Hundreds of thousands of people flocked to Taipei’s Xinyi District (信義) on Thursday night for the city government’s New Year’s Eve countdown party and to celebrate the new year.
The star-studded party was organized by the Taipei Department of Information and Tourism and a coalition of private enterprises, including Taipei 101, SET-TV media group and Union Bank of Taiwan.
Taiwanese techno diva Jeannie Hsieh (謝金燕) appeared before the crowd on an elevator platform and began the event by performing one of her hits, sending the audience gathered in the plaza in front of Taipei City Hall into a frenzy.
Accompanied by a group of back-up dancers, Hsieh performed six songs while going through several very quick costume changes.
Other performers included singers Wilbur Pan (潘瑋柏) and Elva Hsiao (蕭亞軒), while hosts Jacky Wu (吳宗憲), Lin Yu-chih (林郁智, better known as Na-Dou) and Lulu (黃路梓茵) sang two covers of Western pop classics, including the Beatles’ Hey Jude.
Baltimore Orioles pitcher Chen Wei-yin (陳偉殷) was also called onstage, where he was asked to demonstrate his pitching skills by passing a baseball to Wu.
Photo: Liu Hsin-de, Taipei Times
Chen later presented Taipei Mayor Ko Wen-je (柯文哲) with a baseball glove bearing the logo of the 2017 Summer Universiade, which Taipei will host, and said that he wish the city success in organizing the sporting event.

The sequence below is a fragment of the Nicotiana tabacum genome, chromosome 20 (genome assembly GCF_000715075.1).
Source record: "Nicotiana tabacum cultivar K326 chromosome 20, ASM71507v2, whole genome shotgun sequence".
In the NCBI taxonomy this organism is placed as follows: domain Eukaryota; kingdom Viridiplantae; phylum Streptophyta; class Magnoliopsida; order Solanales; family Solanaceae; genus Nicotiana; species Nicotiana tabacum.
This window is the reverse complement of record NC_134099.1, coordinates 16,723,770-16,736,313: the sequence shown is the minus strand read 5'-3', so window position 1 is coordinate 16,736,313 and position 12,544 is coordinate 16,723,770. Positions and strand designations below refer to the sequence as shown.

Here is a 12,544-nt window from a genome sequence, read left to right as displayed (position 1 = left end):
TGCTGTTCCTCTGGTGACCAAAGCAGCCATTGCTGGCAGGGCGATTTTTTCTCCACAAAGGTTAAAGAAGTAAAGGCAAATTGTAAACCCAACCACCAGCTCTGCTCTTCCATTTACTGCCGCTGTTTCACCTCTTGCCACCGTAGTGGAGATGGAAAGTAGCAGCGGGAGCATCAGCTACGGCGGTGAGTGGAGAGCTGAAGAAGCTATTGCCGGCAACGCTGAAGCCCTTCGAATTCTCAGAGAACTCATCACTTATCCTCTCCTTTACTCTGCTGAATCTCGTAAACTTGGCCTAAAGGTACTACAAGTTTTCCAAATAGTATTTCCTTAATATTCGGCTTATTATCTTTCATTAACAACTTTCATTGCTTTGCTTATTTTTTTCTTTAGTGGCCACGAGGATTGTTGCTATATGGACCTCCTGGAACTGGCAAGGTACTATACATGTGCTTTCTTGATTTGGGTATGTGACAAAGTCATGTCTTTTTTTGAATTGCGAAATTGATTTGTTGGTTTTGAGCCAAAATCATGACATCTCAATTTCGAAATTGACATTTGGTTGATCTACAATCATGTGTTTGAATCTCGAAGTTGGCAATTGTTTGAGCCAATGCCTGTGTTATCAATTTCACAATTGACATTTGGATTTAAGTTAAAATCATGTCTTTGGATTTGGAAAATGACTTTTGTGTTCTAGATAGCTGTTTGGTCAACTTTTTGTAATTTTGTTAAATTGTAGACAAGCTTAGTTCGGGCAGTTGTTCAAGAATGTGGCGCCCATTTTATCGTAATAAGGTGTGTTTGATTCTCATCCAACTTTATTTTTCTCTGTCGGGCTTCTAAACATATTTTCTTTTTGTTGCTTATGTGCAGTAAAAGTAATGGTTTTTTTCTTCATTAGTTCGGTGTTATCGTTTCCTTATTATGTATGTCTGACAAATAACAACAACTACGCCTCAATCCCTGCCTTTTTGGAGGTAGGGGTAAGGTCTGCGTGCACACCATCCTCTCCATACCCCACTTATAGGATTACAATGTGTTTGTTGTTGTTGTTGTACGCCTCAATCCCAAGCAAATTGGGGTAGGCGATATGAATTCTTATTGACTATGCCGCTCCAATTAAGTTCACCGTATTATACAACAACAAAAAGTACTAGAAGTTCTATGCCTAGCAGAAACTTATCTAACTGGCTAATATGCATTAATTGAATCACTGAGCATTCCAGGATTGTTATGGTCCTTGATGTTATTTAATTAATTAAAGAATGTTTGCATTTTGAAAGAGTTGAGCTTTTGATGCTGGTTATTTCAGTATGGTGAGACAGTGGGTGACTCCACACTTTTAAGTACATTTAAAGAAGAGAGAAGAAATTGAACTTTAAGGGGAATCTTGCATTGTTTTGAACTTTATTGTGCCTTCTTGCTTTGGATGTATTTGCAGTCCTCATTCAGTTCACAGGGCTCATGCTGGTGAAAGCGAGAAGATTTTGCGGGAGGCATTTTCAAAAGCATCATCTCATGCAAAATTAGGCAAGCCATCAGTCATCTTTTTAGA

However, Ko declined to catch a ball thrown by Chen when the hosts suggested that he do so, saying that Chen did not seem to have good control of his pitching.
Chen agreed with the mayor, saying his jacket was too tight and impeded his movements.
Later on, Ko was back on stage to preside over an opening ceremony for the World Design Capital (WDC) 2016, during which he and WDC selection committee member Mugendi M’Rithaa placed miniatures of five iconic buildings on a map of Taipei to signify the launch of the event.
Ko also sang a Hoklo (commonly known as Taiwanese) song by pop group Mayday (五月天), which his aides said he had been practicing for days.
However, he got off to a rocky start, missing his cue to start by two full verses, and beginning during what should have been the chorus, which led organizers to stop the backing track so that the mayor could finish the song a cappella.
Despite his less-than-ideal performance, the crowd cheered Ko for his effort.
“That scared me to death,” the mayor said afterward about his performance.
Before leaving, Ko told the crowd to “have fun and go back to work tomorrow,” before reminding the partygoers to “take your trash with you” to lessen the workload of Taipei Department of Environmental Protection personnel.
The countdown party culminated in an extravagant 238-second firework show designed by French pyrotechnic firm Groupe F, for which the Taipei 101 management said it spent about NT$50 million (US$1.51 million).
Pop superstar Chang Hui-mei (張惠妹), better known as A-mei (阿妹), finished the show with a one-hour set that ended at about 1:30am.
The Taipei Department of Environmental Protection deployed 800 employees at the party — some of whom held up placards reading “Please hand me your garbage” — to collect trash, including cigarette butts.